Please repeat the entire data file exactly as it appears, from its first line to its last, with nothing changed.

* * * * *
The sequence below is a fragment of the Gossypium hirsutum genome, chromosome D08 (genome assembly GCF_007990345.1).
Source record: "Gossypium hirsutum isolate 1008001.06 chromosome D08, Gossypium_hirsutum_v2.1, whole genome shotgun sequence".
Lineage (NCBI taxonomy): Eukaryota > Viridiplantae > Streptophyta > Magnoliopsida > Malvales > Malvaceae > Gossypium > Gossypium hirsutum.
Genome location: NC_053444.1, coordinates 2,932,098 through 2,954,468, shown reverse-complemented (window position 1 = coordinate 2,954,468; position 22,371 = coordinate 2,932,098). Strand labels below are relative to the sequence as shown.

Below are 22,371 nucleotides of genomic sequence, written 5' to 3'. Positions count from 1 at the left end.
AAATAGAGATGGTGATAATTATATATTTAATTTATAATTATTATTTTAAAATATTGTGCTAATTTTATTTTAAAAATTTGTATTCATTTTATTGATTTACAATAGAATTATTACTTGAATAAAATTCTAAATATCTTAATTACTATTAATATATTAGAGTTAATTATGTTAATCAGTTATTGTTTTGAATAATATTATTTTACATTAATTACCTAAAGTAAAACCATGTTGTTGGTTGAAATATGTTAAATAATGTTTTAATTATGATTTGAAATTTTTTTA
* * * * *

The sequence below is a fragment of the Gossypium hirsutum genome, chromosome D08 (genome assembly GCF_007990345.1).
Source record: "Gossypium hirsutum isolate 1008001.06 chromosome D08, Gossypium_hirsutum_v2.1, whole genome shotgun sequence".
Lineage (NCBI taxonomy): Eukaryota > Viridiplantae > Streptophyta > Magnoliopsida > Malvales > Malvaceae > Gossypium > Gossypium hirsutum.
Genome location: NC_053444.1, coordinates 2,932,098 through 2,954,468, shown reverse-complemented (window position 1 = coordinate 2,954,468; position 22,371 = coordinate 2,932,098). Strand labels below are relative to the sequence as shown.

Below are 22,371 nucleotides of genomic sequence, written 5' to 3'. Positions count from 1 at the left end.
AAATAGAGATGGTGATAATTATATATTTAATTTATAATTATTATTTTAAAATATTGTGCTAATTTTATTTTAAAAATTTGTATTCATTTTATTGATTTACAATAGAATTATTACTTGAATAAAATTCTAAATATCTTAATTACTATTAATATATTAGAGTTAATTATGTTAATCAGTTATTGTTTTGAATAATATTATTTTACATTAATTACCTAAAGTAAAACCATGTTGTTGGTTGAAATATGTTAAATAATGTTTTAATTATGATTTGAAATTTTTTTA